Health and Safety on New Zealand Construction Sites has always been a headache, but with a few easy “fixes” you can sort out a number of critical issues that our auditors find often.

1.   Ensure the Hazard Board is updated daily.

Probably 90% of the boards we see are completely out of date and irrelevant to the site. This a big concern for us, as the Hazard Board is a key part of the Hazard Communication process, and updating the board can help fulfil your and the contractor’s legal duty to communicate hazards.

Fixing this is easy and can be as simple as ensuring that you keep a whiteboard marker / pen inside the site Safety kit or beside the SSSP. Change the documentation template (if you use one) to include a reminder to update the board on the Sign in Page.

2.   Make sure the SSSP is in an easily accessible location

15% of sites we visit have no SSSP onsite, or at least none that the contractors could find! During the work, it’s not uncommon for the site documentation to be scattered throughout the site – not a good look if Worksafe turns up.

Simple fix – attach the SSSP to the front door using Velcro dots, or place it always at the same location, such as the kitchen bench. If you need to move it, note this on the hazard board. New builds should use a weatherproof site box attached to the fence in a location visible to new arrivals onsite.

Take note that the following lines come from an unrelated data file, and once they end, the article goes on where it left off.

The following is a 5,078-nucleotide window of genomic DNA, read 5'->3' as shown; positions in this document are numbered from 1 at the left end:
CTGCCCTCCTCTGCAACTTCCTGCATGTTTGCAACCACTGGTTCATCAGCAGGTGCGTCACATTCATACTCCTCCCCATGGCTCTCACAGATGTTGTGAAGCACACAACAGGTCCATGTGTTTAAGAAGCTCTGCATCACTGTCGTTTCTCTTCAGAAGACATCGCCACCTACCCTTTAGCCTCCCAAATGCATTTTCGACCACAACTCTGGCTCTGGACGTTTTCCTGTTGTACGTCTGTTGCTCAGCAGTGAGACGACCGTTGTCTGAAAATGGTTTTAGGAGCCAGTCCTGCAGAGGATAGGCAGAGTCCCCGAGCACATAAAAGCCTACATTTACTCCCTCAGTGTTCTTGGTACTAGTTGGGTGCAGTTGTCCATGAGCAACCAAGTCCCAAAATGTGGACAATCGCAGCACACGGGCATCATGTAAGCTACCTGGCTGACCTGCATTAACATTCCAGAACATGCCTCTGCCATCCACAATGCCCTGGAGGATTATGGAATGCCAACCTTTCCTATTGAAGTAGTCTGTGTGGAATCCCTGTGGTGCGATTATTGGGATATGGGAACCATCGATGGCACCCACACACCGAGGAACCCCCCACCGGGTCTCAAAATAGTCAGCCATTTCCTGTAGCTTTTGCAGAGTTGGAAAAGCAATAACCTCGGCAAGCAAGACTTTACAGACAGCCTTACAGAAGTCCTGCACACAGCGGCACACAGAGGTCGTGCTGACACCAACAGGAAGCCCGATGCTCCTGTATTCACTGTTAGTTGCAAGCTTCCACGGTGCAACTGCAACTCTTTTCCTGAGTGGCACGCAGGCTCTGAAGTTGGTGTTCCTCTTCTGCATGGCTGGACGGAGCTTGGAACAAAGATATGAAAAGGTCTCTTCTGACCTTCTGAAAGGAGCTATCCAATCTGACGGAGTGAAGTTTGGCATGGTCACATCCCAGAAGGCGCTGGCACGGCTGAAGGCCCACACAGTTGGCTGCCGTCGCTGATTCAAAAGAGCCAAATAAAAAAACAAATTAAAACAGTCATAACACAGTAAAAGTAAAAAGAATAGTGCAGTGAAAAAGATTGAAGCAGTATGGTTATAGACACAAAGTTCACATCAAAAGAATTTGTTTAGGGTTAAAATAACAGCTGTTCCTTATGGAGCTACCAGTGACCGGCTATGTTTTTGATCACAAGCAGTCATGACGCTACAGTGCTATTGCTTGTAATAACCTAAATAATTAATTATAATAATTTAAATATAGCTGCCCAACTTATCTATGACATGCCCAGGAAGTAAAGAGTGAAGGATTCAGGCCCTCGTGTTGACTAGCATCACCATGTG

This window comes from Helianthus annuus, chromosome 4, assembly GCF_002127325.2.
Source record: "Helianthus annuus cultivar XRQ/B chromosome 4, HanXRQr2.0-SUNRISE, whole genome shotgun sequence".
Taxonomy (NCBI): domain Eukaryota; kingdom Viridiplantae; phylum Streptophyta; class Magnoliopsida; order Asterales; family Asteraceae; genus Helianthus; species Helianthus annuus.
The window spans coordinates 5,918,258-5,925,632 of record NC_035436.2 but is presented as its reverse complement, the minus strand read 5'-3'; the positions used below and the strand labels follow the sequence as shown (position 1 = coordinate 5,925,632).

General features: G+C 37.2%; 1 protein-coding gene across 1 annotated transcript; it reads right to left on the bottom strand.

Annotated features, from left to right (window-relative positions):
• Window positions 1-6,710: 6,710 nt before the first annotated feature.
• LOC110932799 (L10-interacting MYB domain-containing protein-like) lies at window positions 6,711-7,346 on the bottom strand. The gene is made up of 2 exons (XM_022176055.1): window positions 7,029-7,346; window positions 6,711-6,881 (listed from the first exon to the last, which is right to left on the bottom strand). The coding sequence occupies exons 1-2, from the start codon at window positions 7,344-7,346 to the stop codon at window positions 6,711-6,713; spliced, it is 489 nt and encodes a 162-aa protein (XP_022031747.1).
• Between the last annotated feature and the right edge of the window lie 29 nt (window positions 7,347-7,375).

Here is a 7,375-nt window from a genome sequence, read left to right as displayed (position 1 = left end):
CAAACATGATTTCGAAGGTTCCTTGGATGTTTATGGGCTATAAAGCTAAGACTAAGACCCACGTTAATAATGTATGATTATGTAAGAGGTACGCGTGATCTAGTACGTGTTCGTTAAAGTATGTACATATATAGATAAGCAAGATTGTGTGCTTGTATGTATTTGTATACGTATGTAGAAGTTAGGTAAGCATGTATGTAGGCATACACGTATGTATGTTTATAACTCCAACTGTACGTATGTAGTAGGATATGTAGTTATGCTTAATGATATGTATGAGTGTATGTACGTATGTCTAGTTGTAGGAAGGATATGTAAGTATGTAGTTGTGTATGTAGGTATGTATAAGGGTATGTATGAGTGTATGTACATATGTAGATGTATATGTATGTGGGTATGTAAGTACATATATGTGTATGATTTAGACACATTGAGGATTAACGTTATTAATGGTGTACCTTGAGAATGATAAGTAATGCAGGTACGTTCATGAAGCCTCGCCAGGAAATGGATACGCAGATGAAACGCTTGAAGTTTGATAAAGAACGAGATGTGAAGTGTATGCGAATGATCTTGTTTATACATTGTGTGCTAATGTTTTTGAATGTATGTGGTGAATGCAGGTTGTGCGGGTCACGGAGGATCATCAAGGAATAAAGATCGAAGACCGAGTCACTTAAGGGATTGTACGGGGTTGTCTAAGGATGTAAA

3.   Have a system in place to ensure all personal to site are inducted

All contractors, visitors to site, and the homeowner / client + family should be inducted to site to ensure that they’re aware of the risks when they arrive. A common mistake is that the homeowner is not inducted – they absolutely must be, especially if they’re living onsite during the renovations.

Print off A3 signs and affix them around the site reminding people to be inducted. Designate the site Forman and an assistant as responsible for inducting new comers when they arrive.

4.   Ensure all Contractors are Pre-Qualified before they turn up

Pre-Qualification is a great tool to ensure that Contractors are aware of your site requirements before they turn up. This reduces the number of awkward “No, I haven’t got a high-vis” moments and the need to send away key contractors.

Write up an email template which you can attach to works orders / job sheets. This should explain your requirements for sites and include a list of Risks and Hazards that will be present onsite when the Contractor arrives.

5.   Put the break location in a place where people will mingle and talk to each other

Half of the problems onsite can be simply solved by different trades just talking to each other! Sometimes this can be easily fixed by designating a communal break area onsite. All PCBUs have a duty to consult with one another under the HSWA and should be communicating their tasks and associated hazards on a regular basis.

Chris Brosnan

Chris Brosnan

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